So using opioids is problematic on the face of it. I have some other considerations. I happen to have a family history of addiction on my father’s side, which makes me very wary of using painkillers. (In fact, I often err on the other side, which is waiting too long to take medication. Doesn’t sound awful, until you realize that it triggers my various inflammatory responses to get worse, and after a certain pain level, my blood pressure shoots through the ceiling. Emergency level care follows, and I hate going to the emergency room almost as much as they hate seeing a chronically ill patient coming through their doors. Almost.) Opioids will temporarily help me with joint pain from the AS, but it tends to make my fibro flare, another reason I avoid them since I find the fibro more difficult to manage than the AS. (I know what I can do when inflammation goes crazy: steroids, rest, diet. What the hell do I do with feeling like I’m being stung, or filleted, or burned, when there’s nothing there but hysterical nerves?)

Why my hesitation, then, for the low dose naltrexone? Well, the fact that Doctor Unicorn prefaced and postfaced his mention of it with the fact that there’s very little peer-reviewed evidence-based good double-blind studies on the stuff (told you he was a unicorn–a sexy Doctor Unicorn who knows what peer review and double blind and evidence based mean, and holy hell I need to ask this man on a date when he’s not reviewing how physically screwed up I am). The Stanford study often cited had a total of eight subjects; their next study had closer to fifty. Meh. Doctor Unicorn also mentioned that there were unlikely to be any large scale studies since naltrexone has gone generic, so there’s no profit incentive to fund additional research into other uses for it. Sad trombone. He made it even less attractive by noting that it requires a special pharmacy order and so the monthly cost is expensive, and that of his four patients who decided to try it, two dropped it because of the cost, one saw no improvement, and the other moved out of state. The bow on top is that you can’t drink or take opioids while on the naltrexone, so no opioids even on bad breakthrough pain days. (The booze doesn’t much matter to me.) On the bright side, the only real side effect reported has been more vivid dreams. Girl-and-boyfriends, I’m a trained Jungian. Bring me some dreams! That’s not a bug, that’s a feature!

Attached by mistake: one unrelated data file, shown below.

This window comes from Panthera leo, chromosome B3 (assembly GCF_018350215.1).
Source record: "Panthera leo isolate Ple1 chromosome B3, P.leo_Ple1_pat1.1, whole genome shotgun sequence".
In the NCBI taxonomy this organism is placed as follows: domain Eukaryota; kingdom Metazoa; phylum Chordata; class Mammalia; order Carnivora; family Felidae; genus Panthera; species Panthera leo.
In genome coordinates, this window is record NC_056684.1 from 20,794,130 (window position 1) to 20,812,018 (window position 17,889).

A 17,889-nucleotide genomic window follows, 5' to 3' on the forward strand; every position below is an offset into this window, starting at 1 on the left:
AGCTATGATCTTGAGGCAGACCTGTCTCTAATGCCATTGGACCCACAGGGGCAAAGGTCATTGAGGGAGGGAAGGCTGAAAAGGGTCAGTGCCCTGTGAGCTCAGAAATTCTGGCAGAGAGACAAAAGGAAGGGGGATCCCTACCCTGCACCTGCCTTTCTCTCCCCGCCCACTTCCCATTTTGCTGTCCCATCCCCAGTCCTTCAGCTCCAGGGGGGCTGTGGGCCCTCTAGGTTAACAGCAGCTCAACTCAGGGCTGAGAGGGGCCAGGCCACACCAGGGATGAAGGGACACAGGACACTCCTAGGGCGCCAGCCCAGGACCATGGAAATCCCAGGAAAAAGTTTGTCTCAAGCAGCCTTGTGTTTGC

And so he asked me to go read the Stanford articles, to think about it, and to let him know if I wanted to try it. Why am I hesitant? Lack of research, for one. I’ll also admit to being really wary of letting go of the option of pain meds for breakthrough pain. With the low dose naltrexone, I lose the option to at least take something to knock me out so I can sleep through a bad episode, to take the edge off enough so that I can think. Those days are (thank all the gods) few, but when I do have them, they’re doozies.

But shit, I’ve tried everything else. What do I have to lose in trying one more treatment option? Sigh. Time to see if I can invent some more magical room in the budget.

**I learned this phrase from an ER nurse who found me in tears after my primary care doc sent me to the gastroenterologist, the GI doc sent me to the ER, and the ER told me to go home and see my GI doc. She said, “You’re being turfed, honey. That’s what they call it when they keep bouncing you from doctor to doctor. Happens a lot when they don’t know what’s wrong and don’t want to be the one stuck having to figure it out.” I wish I remembered her name, she was very kind to a pained, weeping me.

Well, Shit: When Chronic Illness Hits You in the Gut

One of the various issues I try to manage is my gut. My gastrointestinal system has been a pain in my ass (ha!) since I was young. Everything always moved too fast (medical term: hypermotile peristalsis), and the smallest change in stress, environment, or spices exacerbated that and made me flat out sick. I spent years going to doctors who told me it was all in my head. No celiac, no ulceration. Young Me tried to convince them that it was indeed entirely at the other end. Tears. Begging. Pleading. And doctors telling me it was not a functional problem, so there was nothing they could do about it. (A functional problem is one that medical tests can demonstrate. Which has always seemed odd to me, since my system was not functioning.) Referrals to psychologists for severe life-constricting diarrhea. They couldn’t figure out why the GIs were sending me to them, they sent me home.

At one point, I lost 60 pounds. I was thin, and for a fat girl, that felt awesome…except it wasn’t like I could show it off when I couldn’t leave the bathroom. Saw another doctor who wanted to do an upper GI, so I drank barium (heavy white chalky stuff that shows on the X-ray). The purpose was to take images over time, to see how it moved through my system and to get pictures of my system as it moved through. The doc told me to go sit in the waiting room, and that we would take images every 20 minutes. I tried to explain that they would be waiting too long, that we needed to shorten the timeline. The doc scoffed, silly girl, what did I know. Until I ran for the loo and they got mad that they didn’t get any pictures at all. They called it IBS-D, stated there was nothing to be done about IBS, and scooted me out the door. Irritable Bowel Syndrome, which is what doctors called anything gutwise that they couldn’t explain, and couldn’t do anything about. At the time, it was a hopeless diagnosis. Learn to live with it. Don’t eat if you want to be out and about, and God forbid you do, you’d better know where every bathroom in a five mile radius is. And I did.